Black history and Black activism are not insular. The achievements of Black women organizers elevate the quality of life not just for Black communities, but for the whole of the city. Negating the place of Black women in our collective narrative not only erases fundamental pieces of our national history but creates an alternate, false narrative in which others can take credit for their work—or worse, can cause us to believe that there is nothing that can be done in the face of structural oppression. The events surrounding the AP African American Studies program should not be ignored. This doesn’t simply affect high school students and their educators—the erasure of Black women’s history is a far broader societal injustice. 

“While I cannot go back in time and change the actions of previous historians, archivists, and other keepers of history,” Moten writes, “I can do my part to make sure that people today and in the future have access to the texts, objects, and histories that can change their lives—as they did mine.” 

We can all do our own part, as well. Ideally, what we as a community should do is commit our time, money, and attention to the work of Black women so that they do not have to shoulder the burden of building a just society alone. At the absolute least, it remains imperative that we engage with and elevate the full scope of Black history—with an intentional emphasis on Black women's history and Black queer history—not just during Black History Month, but year-round. Crystal Marie Moten’s Continually Working is an excellent addition to our historic records and a much-needed honoring of Black women, and it is a critical read for historians, activists, and community members from all backgrounds who seek to build a better society for all.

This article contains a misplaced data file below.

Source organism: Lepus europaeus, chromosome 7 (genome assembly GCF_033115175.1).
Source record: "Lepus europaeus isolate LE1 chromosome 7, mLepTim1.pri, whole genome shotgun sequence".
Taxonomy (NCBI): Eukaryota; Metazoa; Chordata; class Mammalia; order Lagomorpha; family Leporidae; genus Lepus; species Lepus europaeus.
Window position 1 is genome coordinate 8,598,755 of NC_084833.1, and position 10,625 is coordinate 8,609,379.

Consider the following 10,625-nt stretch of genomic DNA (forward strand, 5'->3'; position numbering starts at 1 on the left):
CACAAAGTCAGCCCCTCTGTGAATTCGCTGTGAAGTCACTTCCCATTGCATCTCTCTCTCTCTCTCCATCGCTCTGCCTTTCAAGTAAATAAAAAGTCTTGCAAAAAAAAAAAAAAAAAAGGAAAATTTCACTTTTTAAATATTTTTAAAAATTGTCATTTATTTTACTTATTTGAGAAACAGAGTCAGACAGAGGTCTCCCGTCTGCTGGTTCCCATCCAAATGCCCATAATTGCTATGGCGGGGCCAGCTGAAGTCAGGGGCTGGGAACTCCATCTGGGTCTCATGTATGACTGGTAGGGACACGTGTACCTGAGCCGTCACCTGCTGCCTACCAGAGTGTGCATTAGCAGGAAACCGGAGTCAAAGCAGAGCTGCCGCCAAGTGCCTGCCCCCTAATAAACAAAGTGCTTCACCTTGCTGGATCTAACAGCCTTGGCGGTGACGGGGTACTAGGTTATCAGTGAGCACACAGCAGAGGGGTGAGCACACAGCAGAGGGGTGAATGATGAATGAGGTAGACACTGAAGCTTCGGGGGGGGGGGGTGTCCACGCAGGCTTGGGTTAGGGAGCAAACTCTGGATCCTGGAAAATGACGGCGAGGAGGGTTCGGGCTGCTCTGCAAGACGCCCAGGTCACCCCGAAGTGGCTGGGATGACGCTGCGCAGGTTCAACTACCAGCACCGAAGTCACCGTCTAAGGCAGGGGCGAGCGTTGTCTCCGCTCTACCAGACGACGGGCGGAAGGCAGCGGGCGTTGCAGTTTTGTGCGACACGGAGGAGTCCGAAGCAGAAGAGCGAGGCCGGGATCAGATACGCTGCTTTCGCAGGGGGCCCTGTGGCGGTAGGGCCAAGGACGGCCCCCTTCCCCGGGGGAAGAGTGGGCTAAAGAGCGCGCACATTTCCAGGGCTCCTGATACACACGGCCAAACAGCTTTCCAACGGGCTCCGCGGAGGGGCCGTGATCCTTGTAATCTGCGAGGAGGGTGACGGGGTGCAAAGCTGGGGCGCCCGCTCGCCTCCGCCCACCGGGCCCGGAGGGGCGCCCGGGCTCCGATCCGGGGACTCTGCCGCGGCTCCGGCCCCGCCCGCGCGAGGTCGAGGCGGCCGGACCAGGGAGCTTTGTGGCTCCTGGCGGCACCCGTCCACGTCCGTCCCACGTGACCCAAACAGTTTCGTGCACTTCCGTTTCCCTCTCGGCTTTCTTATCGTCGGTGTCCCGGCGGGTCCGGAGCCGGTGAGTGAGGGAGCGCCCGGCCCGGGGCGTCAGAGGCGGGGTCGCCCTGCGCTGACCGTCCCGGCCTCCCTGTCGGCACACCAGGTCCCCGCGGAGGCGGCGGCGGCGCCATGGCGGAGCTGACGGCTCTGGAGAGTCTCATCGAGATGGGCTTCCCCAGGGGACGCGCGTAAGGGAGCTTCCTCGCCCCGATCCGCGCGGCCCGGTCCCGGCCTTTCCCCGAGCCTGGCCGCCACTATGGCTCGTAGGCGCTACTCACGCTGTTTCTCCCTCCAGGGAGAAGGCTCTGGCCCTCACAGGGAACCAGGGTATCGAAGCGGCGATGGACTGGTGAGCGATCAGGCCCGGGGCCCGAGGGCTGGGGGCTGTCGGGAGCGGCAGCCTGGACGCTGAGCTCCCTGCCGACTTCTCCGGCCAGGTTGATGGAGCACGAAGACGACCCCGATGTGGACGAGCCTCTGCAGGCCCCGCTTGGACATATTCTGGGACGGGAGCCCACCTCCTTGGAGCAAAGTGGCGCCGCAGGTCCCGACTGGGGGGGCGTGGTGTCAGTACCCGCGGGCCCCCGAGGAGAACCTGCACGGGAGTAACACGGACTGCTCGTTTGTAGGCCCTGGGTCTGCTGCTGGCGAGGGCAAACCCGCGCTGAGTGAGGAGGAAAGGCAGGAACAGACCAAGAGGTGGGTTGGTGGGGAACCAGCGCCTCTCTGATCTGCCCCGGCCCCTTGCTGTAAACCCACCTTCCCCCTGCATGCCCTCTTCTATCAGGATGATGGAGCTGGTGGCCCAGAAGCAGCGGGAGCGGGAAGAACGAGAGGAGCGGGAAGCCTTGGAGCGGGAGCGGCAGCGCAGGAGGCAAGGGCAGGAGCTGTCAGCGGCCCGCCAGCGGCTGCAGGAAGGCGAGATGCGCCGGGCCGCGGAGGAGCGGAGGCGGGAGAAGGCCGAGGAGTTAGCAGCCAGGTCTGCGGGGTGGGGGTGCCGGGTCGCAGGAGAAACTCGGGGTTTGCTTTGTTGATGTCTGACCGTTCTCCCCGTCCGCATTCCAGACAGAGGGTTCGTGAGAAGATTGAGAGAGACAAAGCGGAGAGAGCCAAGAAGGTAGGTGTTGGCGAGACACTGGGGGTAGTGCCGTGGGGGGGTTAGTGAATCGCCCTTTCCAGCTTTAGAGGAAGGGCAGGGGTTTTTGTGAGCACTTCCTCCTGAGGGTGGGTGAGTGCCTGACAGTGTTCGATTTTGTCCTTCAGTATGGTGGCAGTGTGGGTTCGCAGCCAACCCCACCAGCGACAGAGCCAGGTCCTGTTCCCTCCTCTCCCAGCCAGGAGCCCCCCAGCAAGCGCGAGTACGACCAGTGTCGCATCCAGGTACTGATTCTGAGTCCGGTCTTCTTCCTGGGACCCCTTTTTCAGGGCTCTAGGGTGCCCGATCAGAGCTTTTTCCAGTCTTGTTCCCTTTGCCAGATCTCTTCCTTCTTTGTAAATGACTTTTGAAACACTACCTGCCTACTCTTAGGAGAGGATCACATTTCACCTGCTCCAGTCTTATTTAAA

About Jasmine Gonzalez

Jasmine Gonzalez has been a part of the Porchlight marketing and editorial team since 2022. The youngest daughter of a high school history teacher and a local business leader, one of her earliest memories involves toddling over to the living room bookshelf and reading aloud all of the titles on the book spines. She’s been voraciously reading and writing in English and Spanish ever since. Outside of work, you can find her cooking intricate recipes, playing video games on vintage consoles, and fulfilling her role as the very cool aunt that gives books and Rolling Stones vinyls as gifts. Yes, she would like to befriend your dog.